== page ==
Another ghastly week for hotel industry


Last week was another ghastly one for the hotel industry, researchers said Thursday, with occupancy and revenue again down substantially compared with a year earlier.

Some cities were hurt less than others, with Washington hotels only slightly worse off than last year while New York was the hardest hit among major markets, according to Smith Travel Research Inc.

Hotels located along highways suffered less than all other types of properties, such as resorts and upscale urban inns.

The hospitality industry measures success by calculating revenue per available room — RevPAR, they call it — by multiplying the occupancy rate of a hotel by the average daily room rate. By that measure, revenue for the week ending Aug. 8 was down 16.5% from a year earlier nationwide. That was a tiny bit worse than the 15.5% drop reported the week before.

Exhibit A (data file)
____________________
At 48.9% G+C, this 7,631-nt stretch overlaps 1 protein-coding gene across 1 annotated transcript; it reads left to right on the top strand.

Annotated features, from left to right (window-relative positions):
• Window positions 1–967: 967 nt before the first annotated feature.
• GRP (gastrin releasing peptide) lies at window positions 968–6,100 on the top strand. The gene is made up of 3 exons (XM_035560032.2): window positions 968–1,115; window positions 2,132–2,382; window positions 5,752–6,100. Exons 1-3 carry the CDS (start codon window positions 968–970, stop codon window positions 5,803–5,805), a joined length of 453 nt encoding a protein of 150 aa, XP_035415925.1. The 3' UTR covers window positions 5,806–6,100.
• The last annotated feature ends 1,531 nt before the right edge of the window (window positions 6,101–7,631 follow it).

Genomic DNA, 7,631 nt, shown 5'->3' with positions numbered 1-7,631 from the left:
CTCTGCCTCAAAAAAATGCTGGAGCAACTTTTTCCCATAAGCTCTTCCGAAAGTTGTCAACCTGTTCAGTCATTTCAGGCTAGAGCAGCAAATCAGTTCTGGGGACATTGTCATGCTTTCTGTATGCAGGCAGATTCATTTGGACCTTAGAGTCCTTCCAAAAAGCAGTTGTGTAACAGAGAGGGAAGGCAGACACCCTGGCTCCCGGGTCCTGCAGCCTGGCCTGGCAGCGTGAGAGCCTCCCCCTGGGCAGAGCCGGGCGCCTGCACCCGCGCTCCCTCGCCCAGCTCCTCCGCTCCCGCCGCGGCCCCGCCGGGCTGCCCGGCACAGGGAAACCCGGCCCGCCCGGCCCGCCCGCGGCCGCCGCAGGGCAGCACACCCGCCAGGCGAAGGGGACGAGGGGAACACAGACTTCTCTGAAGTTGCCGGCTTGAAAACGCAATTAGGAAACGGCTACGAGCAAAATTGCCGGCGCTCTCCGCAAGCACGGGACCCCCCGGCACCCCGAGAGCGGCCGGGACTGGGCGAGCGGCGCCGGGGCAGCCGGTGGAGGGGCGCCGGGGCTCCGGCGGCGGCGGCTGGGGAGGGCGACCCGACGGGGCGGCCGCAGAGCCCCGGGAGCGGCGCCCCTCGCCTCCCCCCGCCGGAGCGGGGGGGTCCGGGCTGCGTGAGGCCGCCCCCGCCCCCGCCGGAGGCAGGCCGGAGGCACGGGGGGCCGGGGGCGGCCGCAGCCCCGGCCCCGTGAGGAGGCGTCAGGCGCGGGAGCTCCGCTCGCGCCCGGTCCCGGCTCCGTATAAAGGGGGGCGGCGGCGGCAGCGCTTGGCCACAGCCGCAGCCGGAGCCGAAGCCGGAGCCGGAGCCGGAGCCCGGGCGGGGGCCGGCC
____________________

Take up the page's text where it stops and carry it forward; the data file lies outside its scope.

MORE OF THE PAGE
Luxury hotels are hurting the most, though their suffering is getting “less bad,” Smith Travel said. RevPAR at those hotels was down 24.5% compared with declines of as much as 30% that took place during the second quarter.

In Los Angeles County, average revenue was down 21% from a year earlier while Orange County saw a 17% decline. Tourist mecca San Francisco was off 14.5%. Washington was down only 4.2%, but New York recorded a 29.4% drop.